Analysis:Was Burj Abi Haidar a battle by proxy?

The Burj Abi Haidar battle was, perhaps, the first armed confrontation between Iran and Syria in Lebanon, through proxies
Members of the Al-Ahbash group carry the coffin of Ahmad Jamal Omeirat, who died in Tuesday night's clash, during his funeral procession in Beirut's residential area of Burj Abi Haidar, Lebanon, Wednesday, Aug. 25, 2010. AP

By Michael Young

You had to agree with the pro-Hizbullah daily Al-Akhbar when it observed in its Wednesday edition that one could only “naively” assume that the Burj Abi Haidar fighting the previous evening was the result of a personal dispute between supporters of Hizbullah and the Society of Islamic Philanthropic Projects, known as the Ahbash.

We can only speculate about precisely what did happen. However, most media outlets agreed that tension had been brewing in the neighborhood for some time. The Ahbash are close to Syria, not to say the Syrian intelligence services, which has long employed the group as a counterweight to Sunni militant groups the Syrian regime considers threatening, above all the Muslim Brotherhood. In the postwar period, the Syrians used the Ahbash against the Hariri family – indeed Ahbash members were suspected of involvement in the assassination of the former prime minister, Rafik Hariri – and to undercut the authority of the mufti and the Sunni religious establishment.

Hezbollah supporters carry the coffin of Hezbollah official Ali al-Jawad, who died in clashes on Tuesday night, during his funeral procession, in the southern village of Kfar Fila, Lebanon, Wednesday, Aug. 25, 2010. AP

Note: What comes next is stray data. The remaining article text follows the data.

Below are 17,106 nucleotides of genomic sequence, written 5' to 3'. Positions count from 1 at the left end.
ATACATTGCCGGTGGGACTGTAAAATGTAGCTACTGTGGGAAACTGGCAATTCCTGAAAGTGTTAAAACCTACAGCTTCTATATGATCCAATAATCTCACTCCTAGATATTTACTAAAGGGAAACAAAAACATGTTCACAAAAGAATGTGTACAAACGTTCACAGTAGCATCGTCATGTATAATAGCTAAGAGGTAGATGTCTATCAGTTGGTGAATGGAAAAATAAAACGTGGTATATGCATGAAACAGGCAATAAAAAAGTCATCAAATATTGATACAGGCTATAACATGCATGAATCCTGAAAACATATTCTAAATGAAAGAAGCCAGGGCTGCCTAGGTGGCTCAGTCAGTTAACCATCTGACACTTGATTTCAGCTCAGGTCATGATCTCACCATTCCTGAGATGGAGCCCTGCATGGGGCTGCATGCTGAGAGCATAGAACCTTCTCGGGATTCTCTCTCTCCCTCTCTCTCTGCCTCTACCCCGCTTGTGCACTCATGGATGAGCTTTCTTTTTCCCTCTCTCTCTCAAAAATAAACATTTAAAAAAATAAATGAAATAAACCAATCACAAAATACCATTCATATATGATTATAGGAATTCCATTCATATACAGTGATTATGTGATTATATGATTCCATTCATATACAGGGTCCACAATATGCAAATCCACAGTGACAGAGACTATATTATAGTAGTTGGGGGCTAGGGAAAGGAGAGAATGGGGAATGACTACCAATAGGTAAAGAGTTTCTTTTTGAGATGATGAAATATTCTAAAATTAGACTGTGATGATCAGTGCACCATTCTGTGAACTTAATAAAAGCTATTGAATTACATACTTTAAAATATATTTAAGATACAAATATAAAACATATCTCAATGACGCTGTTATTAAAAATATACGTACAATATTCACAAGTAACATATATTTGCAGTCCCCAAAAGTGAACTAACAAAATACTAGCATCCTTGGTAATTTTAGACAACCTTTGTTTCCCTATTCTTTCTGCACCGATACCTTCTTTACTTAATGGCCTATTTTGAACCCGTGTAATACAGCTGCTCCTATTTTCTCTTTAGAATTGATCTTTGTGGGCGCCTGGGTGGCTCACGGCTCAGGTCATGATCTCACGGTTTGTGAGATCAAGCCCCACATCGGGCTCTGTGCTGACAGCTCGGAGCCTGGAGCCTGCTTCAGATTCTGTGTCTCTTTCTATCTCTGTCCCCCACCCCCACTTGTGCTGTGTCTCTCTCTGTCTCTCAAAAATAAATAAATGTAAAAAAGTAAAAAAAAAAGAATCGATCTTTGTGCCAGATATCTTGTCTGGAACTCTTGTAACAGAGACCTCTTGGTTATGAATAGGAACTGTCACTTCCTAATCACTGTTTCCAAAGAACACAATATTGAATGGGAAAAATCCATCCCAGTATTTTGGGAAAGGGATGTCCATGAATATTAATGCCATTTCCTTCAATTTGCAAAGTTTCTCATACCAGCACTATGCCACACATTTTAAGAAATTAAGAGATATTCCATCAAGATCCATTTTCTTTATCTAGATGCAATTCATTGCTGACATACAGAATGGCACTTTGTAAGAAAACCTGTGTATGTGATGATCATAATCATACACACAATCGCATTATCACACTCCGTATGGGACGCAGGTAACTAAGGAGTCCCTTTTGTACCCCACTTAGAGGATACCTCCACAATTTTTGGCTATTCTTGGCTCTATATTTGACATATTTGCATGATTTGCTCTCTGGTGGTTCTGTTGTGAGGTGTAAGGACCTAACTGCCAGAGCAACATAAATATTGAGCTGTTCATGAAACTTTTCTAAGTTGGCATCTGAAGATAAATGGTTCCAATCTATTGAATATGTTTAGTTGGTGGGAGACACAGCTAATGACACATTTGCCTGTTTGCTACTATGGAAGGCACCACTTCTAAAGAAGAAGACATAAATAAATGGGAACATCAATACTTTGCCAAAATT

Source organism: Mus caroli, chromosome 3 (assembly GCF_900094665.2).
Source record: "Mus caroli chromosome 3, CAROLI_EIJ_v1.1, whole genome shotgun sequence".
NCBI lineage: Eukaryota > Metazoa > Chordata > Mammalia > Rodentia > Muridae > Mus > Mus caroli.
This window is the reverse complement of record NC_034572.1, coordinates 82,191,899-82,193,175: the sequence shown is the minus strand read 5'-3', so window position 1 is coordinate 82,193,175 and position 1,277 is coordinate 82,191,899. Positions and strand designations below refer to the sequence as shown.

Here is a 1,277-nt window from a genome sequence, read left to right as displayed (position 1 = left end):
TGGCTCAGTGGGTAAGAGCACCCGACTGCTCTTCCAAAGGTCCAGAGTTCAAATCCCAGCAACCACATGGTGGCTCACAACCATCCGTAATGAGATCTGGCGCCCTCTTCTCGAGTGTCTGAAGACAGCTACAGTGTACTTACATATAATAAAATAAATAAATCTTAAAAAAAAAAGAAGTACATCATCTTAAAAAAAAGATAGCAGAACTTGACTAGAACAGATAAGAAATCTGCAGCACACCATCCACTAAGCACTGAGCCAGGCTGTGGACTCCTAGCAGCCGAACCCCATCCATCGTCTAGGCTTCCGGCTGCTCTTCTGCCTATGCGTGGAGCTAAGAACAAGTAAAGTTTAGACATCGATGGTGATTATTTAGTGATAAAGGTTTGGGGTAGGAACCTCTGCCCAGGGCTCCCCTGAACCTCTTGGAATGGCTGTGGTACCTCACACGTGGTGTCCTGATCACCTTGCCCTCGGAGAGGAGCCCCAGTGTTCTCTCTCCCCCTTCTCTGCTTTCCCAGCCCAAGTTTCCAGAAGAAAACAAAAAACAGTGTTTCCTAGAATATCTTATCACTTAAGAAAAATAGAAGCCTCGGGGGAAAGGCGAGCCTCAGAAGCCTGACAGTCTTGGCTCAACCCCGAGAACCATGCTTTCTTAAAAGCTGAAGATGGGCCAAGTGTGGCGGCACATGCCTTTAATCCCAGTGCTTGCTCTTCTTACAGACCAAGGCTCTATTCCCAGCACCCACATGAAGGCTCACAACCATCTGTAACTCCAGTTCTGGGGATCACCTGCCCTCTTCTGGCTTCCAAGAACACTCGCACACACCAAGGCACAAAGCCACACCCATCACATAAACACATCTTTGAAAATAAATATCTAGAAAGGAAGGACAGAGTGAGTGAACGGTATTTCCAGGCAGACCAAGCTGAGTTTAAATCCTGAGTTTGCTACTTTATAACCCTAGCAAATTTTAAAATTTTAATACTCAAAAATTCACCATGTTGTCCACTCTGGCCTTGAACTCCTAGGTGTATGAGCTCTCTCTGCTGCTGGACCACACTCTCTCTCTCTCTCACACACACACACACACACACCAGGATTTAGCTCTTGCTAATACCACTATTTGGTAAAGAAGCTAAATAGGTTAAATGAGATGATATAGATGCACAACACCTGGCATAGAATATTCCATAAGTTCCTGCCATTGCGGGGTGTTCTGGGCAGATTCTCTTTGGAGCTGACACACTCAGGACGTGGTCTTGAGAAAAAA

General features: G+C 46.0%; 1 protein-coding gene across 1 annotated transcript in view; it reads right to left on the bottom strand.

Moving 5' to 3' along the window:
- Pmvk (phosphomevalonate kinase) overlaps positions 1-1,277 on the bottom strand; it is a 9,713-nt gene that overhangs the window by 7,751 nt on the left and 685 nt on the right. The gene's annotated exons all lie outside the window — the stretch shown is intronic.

To interpret what happened as a Sunni-Shiite clash may be understandable, but there was really much more to it than that. Here was, perhaps, the first armed confrontation between Iran and Syria in Lebanon, through proxies, to determine who will dominate the country in the future. More specifically, the Syrians, in endeavoring to revive their hegemony, have entered into a struggle for power with the only force that can stand up to them locally, Hizbullah, on which Damascus seeks to impose its priorities. Not surprisingly, Hizbullah has refused to surrender the political gains it accumulated during the past five years – gains, above all, in the service of Iran.

The heart of the problem is the Special Tribunal for Lebanon. A decision is expected from the institution in the coming months – whether indictments or the identification of suspects. Hizbullah feels it will be targeted by such a step and has raised the heat on the government of Prime Minister Saad Hariri to immediately end Lebanon’s cooperation with the tribunal. Hariri has refused, and can afford to buy time. That’s because Hariri knows that Syria intends to use any tribunal decision as leverage over Hizbullah, to push the party to surrender to Damascus key posts it controls in the public administration and the security and military apparatus.

In light of this, Syria, like Hariri, is waiting for the tribunal to come out with something first, before opening negotiations with Hizbullah; while Hizbullah’s secretary general, Sayyed Hassan Nasrallah, keen to avoid any such bargaining, is out to create an intolerable situation on the ground so that Hariri is left with no choice but to scuttle the tribunal before its findings push the party into a corner.